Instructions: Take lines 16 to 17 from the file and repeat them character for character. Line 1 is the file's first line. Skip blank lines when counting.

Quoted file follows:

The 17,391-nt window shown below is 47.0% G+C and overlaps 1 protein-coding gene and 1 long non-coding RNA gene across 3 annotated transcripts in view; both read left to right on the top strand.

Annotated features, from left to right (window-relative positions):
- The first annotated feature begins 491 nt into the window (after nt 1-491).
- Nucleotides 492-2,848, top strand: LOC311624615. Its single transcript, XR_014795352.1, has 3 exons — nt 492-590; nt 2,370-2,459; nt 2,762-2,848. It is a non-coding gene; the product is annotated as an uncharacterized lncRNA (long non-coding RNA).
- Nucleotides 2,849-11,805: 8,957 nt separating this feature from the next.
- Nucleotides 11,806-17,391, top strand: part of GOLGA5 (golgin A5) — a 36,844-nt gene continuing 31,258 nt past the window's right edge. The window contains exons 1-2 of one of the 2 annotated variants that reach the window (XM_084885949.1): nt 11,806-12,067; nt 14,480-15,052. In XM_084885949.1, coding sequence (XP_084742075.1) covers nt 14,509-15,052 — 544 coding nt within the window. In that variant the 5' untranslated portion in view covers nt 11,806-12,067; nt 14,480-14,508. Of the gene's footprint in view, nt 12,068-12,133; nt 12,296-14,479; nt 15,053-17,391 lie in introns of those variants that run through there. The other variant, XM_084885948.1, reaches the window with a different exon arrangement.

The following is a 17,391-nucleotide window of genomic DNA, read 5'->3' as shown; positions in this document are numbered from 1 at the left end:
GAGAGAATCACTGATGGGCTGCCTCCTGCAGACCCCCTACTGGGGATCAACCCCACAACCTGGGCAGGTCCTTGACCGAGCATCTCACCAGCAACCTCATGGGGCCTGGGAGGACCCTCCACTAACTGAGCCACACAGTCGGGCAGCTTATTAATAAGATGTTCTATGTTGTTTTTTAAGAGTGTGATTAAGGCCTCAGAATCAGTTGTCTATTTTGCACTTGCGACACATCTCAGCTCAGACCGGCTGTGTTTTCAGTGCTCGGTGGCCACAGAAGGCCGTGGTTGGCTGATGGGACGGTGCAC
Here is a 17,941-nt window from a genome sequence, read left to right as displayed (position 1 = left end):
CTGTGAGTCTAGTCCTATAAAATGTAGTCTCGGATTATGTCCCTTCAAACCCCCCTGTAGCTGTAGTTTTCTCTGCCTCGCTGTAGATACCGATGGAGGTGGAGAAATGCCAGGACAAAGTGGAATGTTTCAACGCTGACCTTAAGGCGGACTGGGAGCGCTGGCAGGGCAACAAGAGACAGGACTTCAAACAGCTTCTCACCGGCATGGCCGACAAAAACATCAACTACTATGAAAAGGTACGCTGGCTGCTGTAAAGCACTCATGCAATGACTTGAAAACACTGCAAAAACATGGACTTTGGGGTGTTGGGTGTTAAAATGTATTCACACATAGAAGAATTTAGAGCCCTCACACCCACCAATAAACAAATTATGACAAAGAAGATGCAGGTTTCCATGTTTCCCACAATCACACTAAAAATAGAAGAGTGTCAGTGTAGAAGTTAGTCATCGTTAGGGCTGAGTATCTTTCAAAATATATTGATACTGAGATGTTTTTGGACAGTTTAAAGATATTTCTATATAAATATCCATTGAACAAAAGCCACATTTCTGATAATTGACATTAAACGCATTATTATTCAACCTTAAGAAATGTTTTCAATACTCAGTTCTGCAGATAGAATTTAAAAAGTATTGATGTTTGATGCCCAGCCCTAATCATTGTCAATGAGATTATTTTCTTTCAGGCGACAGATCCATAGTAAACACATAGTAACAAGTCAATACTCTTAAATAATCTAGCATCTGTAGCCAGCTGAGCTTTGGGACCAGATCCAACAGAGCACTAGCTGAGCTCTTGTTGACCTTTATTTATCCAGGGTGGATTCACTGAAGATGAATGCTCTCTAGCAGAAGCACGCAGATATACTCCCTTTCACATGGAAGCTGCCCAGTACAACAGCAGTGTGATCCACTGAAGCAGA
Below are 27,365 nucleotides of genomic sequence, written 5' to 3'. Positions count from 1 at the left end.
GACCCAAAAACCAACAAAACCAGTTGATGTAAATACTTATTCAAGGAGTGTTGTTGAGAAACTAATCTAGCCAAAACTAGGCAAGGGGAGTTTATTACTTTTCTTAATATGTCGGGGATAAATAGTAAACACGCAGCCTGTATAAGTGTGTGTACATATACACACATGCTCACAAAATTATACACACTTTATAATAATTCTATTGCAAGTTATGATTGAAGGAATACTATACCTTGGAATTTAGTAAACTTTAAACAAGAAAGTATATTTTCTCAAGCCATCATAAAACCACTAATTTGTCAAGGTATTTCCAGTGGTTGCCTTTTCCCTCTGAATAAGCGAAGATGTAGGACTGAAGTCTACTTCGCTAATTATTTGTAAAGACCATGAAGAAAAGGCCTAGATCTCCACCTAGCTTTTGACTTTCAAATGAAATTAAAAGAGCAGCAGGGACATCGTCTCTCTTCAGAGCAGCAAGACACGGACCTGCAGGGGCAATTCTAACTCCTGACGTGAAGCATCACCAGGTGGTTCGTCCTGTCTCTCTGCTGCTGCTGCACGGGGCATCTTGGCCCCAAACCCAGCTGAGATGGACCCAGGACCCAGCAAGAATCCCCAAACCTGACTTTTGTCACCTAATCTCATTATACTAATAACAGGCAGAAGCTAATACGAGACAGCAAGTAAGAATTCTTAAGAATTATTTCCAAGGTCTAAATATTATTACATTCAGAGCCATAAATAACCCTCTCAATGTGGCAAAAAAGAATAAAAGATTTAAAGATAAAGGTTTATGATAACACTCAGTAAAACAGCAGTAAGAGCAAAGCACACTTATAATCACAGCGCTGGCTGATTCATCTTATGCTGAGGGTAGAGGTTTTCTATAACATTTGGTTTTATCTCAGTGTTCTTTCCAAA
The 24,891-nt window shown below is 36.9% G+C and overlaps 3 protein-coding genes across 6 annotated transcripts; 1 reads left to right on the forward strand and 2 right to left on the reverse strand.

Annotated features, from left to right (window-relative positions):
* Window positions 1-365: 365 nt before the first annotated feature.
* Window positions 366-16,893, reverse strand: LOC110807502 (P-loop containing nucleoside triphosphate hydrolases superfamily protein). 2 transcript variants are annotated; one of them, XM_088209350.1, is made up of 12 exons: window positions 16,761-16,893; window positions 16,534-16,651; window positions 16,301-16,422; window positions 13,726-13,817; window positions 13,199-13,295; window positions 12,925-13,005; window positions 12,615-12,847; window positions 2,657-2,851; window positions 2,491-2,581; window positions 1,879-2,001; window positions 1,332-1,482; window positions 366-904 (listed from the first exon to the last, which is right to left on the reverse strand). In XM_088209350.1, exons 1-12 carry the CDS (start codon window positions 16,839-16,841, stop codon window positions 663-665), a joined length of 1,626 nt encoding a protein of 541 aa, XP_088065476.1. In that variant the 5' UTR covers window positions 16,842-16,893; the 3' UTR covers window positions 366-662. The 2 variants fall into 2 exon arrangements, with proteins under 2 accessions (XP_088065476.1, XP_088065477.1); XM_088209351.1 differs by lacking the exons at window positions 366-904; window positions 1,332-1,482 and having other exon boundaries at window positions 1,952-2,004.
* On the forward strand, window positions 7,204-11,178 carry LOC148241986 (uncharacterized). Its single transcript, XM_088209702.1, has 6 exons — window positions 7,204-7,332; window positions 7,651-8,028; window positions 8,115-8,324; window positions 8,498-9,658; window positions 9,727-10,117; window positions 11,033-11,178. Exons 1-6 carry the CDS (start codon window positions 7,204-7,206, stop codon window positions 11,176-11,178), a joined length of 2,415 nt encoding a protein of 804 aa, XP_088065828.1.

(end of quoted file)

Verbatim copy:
* Window positions 366-16,893, reverse strand: LOC110807502 (P-loop containing nucleoside triphosphate hydrolases superfamily protein). 2 transcript variants are annotated; one of them, XM_088209350.1, is made up of 12 exons: window positions 16,761-16,893; window positions 16,534-16,651; window positions 16,301-16,422; window positions 13,726-13,817; window positions 13,199-13,295; window positions 12,925-13,005; window positions 12,615-12,847; window positions 2,657-2,851; window positions 2,491-2,581; window positions 1,879-2,001; window positions 1,332-1,482; window positions 366-904 (listed from the first exon to the last, which is right to left on the reverse strand). In XM_088209350.1, exons 1-12 carry the CDS (start codon window positions 16,839-16,841, stop codon window positions 663-665), a joined length of 1,626 nt encoding a protein of 541 aa, XP_088065476.1. In that variant the 5' UTR covers window positions 16,842-16,893; the 3' UTR covers window positions 366-662. The 2 variants fall into 2 exon arrangements, with proteins under 2 accessions (XP_088065476.1, XP_088065477.1); XM_088209351.1 differs by lacking the exons at window positions 366-904; window positions 1,332-1,482 and having other exon boundaries at window positions 1,952-2,004.
* On the forward strand, window positions 7,204-11,178 carry LOC148241986 (uncharacterized). Its single transcript, XM_088209702.1, has 6 exons — window positions 7,204-7,332; window positions 7,651-8,028; window positions 8,115-8,324; window positions 8,498-9,658; window positions 9,727-10,117; window positions 11,033-11,178. Exons 1-6 carry the CDS (start codon window positions 7,204-7,206, stop codon window positions 11,176-11,178), a joined length of 2,415 nt encoding a protein of 804 aa, XP_088065828.1.